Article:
When contacted by NBC News, Ron Suskind said, "Like all major disclosures in my books, the array in ‘One Percent Doctrine’ were vetted just prior to publication with CIA officials to ensure sources and methods would not be compromised."
'I was a powder keg yearning for a spark'
Dean, a Saudi national, had been critical to British — and by extension U.S. — intelligence since the late '90s, when he soured on al Qaeda over what he says were moral concerns.
He had gone to Bosnia as an idealistic teenage jihadi to fight the Serbs, following in the footsteps of a teacher who was a role model. Says Dean, now in his 40s, "I was imbued with an ideology, but I was also a powder keg yearning for a spark. I did not want history passing me by."
The loss of more than 200 civilian lives in the East Africa embassy bombings of August 1998 had sickened him, he says, and al Qaeda leaders' justification of the attacks on Koranic grounds felt thin at best.
"Amid these doubts," he writes, "the wrangling inside me, I did know one thing: The moral clarity I had felt setting off for Bosnia was gone forever."
Dean, who had been in Afghanistan, flew to Qatar to get away from al Qaeda. Qatari intelligence officials pulled him aside and said they had identified him as someone who had used the cellphone of a top al Qaeda official.
Dean told the Qataris that he no longer believed in al Qaeda and was ready to act as a mole inside the organization. The Qataris told him he should work for Western intelligence instead, and offered him the chance to work for the U.S., the British or the French. They gave him a half hour to decide.
Dean, who didn't speak French and was wary of the Americans, chose the British.
"I was suddenly and perhaps irrationaly excited about my new lease on life. My appetite for adventure and movement had briefly stifled any apprehension I might have had about such a sudden and drastic change of course."
The Qataris flew him to London in December 1998, where he met his new British employers. Initially, he planned on working for "Her Majesty's Secret Service" for a few months, but British intelligence had different plans for him, particularly with his extensive knowledge of how al Qaeda worked.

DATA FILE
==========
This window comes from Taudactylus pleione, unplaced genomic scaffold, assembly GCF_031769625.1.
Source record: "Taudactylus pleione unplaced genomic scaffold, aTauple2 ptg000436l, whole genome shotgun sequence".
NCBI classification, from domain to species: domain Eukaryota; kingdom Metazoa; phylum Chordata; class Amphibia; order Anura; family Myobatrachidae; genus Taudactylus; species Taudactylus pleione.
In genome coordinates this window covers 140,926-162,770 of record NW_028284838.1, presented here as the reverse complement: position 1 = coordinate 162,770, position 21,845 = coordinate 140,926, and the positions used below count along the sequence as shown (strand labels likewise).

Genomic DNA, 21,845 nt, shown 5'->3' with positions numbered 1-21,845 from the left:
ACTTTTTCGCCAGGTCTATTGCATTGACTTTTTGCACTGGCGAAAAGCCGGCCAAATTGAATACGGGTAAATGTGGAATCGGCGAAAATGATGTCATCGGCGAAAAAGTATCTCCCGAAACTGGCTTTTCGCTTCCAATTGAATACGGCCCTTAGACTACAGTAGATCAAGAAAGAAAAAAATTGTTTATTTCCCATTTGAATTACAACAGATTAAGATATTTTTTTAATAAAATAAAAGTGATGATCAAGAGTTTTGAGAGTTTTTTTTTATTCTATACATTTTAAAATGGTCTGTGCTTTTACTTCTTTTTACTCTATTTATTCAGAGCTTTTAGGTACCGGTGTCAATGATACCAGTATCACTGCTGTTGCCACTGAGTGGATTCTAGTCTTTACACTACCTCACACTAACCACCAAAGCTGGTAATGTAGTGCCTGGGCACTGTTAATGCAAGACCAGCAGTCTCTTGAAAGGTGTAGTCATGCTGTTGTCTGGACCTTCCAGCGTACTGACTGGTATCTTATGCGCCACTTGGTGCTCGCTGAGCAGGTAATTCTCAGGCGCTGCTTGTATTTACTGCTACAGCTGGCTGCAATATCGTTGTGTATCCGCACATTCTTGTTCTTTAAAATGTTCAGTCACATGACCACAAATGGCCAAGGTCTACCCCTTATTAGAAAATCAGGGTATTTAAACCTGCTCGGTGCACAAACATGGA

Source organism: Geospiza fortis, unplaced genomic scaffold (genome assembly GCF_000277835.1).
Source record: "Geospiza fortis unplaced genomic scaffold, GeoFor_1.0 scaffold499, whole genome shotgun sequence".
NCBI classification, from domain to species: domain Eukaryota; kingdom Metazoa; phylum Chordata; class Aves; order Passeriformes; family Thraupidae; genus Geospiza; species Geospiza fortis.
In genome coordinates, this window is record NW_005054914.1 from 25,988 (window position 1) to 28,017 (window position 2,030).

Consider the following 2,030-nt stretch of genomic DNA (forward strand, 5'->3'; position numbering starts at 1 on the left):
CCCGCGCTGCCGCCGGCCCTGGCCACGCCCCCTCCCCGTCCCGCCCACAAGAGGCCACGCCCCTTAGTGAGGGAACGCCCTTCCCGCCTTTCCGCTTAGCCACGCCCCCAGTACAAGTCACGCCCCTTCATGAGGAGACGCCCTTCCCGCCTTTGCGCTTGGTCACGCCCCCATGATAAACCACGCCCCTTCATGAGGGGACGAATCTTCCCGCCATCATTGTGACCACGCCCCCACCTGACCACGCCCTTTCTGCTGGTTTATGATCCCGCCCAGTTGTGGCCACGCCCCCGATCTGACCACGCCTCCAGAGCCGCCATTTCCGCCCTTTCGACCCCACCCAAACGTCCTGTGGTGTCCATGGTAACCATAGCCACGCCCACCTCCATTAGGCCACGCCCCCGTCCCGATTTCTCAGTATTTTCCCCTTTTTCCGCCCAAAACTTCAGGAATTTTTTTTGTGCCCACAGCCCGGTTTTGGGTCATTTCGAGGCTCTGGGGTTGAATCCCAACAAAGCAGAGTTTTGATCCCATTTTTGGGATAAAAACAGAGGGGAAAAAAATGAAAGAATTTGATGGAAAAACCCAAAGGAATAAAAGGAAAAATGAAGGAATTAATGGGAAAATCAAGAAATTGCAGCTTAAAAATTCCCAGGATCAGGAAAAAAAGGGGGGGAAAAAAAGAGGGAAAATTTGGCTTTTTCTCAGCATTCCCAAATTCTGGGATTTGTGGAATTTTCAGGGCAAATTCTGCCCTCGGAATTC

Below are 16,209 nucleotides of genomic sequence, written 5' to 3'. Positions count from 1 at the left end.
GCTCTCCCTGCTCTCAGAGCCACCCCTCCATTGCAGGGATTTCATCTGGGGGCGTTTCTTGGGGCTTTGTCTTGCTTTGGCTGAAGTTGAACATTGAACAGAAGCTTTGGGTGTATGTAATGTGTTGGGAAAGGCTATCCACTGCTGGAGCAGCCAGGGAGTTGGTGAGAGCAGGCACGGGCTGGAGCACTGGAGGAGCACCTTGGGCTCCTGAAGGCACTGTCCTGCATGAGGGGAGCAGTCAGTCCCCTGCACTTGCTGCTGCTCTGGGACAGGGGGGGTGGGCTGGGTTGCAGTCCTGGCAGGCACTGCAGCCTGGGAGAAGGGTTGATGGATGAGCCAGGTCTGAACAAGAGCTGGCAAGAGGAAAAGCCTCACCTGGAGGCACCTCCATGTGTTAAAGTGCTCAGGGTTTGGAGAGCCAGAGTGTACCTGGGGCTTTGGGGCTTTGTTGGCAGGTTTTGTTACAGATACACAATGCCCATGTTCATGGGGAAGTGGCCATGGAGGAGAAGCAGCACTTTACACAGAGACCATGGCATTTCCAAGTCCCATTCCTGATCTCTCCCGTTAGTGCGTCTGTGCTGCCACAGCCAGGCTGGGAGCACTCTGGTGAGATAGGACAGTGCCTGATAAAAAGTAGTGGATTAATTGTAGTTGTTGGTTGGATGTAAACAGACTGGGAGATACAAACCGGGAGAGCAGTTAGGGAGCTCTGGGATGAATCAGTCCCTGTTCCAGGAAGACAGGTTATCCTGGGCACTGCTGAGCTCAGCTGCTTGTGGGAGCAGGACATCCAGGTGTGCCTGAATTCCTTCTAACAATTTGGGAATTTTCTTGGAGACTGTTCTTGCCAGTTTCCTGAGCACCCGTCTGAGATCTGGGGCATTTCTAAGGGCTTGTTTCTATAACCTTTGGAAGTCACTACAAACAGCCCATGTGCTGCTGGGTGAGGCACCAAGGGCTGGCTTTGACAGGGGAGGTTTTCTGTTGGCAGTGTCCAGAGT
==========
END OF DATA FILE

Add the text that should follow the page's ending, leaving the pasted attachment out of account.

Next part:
They sent him back to Afghanistan, where he trained in bomb making at one of al Qaeda's most notorious camps, all the while sending information back to MI6.
His biggest coup was providing the Brits with the design of a chemical warfare dispersal device manufactured from parts that could be found in a tool shed and was capable of spreading deadly cyanogen chloride or other agents. He had carried the design out of the Middle East on floppy disks. His information was so detailed that the CIA was able to construct a copy and bring it to Cheney's office.
Dean's belief he would eventually be found out was confirmed two years after his escape to London, when MI6 learned that there was a fatwah on him. Any Muslim who encountered him was ordered to kill him. Adam Gadahn had identified him.
"Not for the first time I felt a stab of anger toward the leaker or leakers who had briefed Ron Suskind," Dean writes in his book. "With two terms nearly completed, many senior officials in the Bush Administration were looking forward to lucrative jobs in the private sector or six-figure book deals. I, on the other hand, was on al Qaeda's list of things to do, thanks to some loose lips in Washington."
Asked Friday if he remains in fear for his life, Dean said that for the most part, he is not. "Basically, those who have threatened me are dead themselves," Dean said with a smile. Bin Laden was killed in a U.S. raid in 2011, while Gadahn died in a U.S. airstrike in 2015.
A representative for Cheney did not respond to a request for comment.